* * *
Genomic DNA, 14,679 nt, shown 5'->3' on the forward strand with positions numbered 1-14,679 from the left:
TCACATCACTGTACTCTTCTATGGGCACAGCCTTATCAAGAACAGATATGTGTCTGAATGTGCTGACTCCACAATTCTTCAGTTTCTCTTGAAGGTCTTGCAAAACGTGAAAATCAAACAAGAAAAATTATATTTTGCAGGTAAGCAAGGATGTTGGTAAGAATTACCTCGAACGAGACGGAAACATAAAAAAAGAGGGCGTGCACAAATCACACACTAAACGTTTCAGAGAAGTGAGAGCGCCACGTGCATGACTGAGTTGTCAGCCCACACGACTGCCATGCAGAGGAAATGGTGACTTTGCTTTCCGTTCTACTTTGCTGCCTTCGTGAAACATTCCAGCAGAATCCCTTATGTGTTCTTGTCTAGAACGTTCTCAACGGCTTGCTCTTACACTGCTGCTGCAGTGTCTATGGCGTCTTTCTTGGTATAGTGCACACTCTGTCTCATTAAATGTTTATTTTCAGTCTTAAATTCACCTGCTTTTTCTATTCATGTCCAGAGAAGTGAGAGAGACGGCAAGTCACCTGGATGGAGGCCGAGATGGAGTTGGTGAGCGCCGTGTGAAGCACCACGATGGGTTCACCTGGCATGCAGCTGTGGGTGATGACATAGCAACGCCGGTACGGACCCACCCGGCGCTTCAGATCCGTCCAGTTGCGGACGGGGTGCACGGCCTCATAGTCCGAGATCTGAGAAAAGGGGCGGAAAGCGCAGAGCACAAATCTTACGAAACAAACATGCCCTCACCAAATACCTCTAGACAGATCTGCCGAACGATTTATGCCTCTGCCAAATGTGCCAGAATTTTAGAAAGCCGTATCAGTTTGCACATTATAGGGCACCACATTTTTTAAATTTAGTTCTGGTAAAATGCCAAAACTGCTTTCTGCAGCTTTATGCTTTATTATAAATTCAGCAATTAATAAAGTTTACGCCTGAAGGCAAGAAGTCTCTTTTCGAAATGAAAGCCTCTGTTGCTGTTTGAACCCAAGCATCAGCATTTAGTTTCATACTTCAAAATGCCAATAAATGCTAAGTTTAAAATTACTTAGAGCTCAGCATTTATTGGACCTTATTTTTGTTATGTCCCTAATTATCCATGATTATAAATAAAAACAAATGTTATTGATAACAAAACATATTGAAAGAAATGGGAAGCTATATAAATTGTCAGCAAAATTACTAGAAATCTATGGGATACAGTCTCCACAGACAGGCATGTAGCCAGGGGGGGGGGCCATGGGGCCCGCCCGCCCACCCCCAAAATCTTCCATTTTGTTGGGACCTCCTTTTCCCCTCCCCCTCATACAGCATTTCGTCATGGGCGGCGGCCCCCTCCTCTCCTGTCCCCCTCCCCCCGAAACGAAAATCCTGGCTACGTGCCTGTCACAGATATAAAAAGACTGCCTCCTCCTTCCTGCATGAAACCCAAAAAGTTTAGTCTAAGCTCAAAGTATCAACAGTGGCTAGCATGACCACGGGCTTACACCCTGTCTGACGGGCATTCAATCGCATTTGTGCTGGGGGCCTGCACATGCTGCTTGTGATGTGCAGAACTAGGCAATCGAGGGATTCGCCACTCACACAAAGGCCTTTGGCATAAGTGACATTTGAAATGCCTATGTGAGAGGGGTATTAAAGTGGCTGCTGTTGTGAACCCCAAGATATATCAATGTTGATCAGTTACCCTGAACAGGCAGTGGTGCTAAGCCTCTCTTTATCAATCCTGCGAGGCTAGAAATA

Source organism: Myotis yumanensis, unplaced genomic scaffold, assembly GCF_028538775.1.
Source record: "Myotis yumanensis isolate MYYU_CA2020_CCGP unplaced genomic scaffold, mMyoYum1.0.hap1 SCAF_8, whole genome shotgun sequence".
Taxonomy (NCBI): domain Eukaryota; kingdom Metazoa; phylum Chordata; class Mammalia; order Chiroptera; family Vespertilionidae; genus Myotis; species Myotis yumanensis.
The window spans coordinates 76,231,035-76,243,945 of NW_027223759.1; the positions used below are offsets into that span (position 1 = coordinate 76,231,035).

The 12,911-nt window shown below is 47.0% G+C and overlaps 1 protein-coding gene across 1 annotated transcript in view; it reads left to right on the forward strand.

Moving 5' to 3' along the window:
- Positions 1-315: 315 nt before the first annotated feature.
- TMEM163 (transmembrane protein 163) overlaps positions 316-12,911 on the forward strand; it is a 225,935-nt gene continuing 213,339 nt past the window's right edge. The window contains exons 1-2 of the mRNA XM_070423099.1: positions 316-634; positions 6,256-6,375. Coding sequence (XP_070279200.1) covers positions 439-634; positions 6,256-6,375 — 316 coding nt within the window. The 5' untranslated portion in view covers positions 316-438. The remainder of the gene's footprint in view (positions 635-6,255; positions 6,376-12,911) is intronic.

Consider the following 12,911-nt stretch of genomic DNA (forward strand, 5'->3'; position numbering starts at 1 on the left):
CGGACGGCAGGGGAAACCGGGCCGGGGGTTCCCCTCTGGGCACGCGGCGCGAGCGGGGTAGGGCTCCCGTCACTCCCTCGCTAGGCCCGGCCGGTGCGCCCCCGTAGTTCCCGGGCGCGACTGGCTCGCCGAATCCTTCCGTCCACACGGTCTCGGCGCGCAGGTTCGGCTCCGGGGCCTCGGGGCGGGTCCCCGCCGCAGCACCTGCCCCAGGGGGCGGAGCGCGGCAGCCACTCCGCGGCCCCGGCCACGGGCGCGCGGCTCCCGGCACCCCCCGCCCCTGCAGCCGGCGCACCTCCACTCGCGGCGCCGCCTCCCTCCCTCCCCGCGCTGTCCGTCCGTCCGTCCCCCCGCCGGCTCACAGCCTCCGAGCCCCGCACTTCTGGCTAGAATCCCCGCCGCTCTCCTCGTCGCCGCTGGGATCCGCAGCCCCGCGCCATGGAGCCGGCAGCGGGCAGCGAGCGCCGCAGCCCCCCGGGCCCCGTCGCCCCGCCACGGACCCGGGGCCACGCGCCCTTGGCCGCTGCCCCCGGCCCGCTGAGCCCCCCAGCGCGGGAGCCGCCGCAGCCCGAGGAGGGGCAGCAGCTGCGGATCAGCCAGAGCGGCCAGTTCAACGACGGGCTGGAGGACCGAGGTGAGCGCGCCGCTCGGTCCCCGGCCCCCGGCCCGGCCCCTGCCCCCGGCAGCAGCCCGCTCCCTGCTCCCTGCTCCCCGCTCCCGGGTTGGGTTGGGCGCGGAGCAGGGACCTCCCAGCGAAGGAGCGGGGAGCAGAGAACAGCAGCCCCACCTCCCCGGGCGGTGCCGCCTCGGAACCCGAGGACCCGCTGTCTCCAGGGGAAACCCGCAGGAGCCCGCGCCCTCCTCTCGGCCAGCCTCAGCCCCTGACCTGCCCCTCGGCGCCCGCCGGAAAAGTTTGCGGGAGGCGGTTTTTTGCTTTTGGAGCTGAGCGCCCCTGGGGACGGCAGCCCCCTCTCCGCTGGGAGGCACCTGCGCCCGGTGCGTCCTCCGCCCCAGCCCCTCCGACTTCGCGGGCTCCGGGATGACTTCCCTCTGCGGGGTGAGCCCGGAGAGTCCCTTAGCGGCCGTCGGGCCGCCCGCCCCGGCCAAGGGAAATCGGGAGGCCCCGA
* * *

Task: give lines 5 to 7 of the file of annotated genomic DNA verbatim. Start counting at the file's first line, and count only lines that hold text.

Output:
Taxonomy (NCBI): domain Eukaryota; kingdom Metazoa; phylum Chordata; class Mammalia; order Chiroptera; family Vespertilionidae; genus Myotis; species Myotis yumanensis.
The window spans coordinates 76,231,035-76,243,945 of NW_027223759.1; the positions used below are offsets into that span (position 1 = coordinate 76,231,035).

The 12,911-nt window shown below is 47.0% G+C and overlaps 1 protein-coding gene across 1 annotated transcript in view; it reads left to right on the forward strand.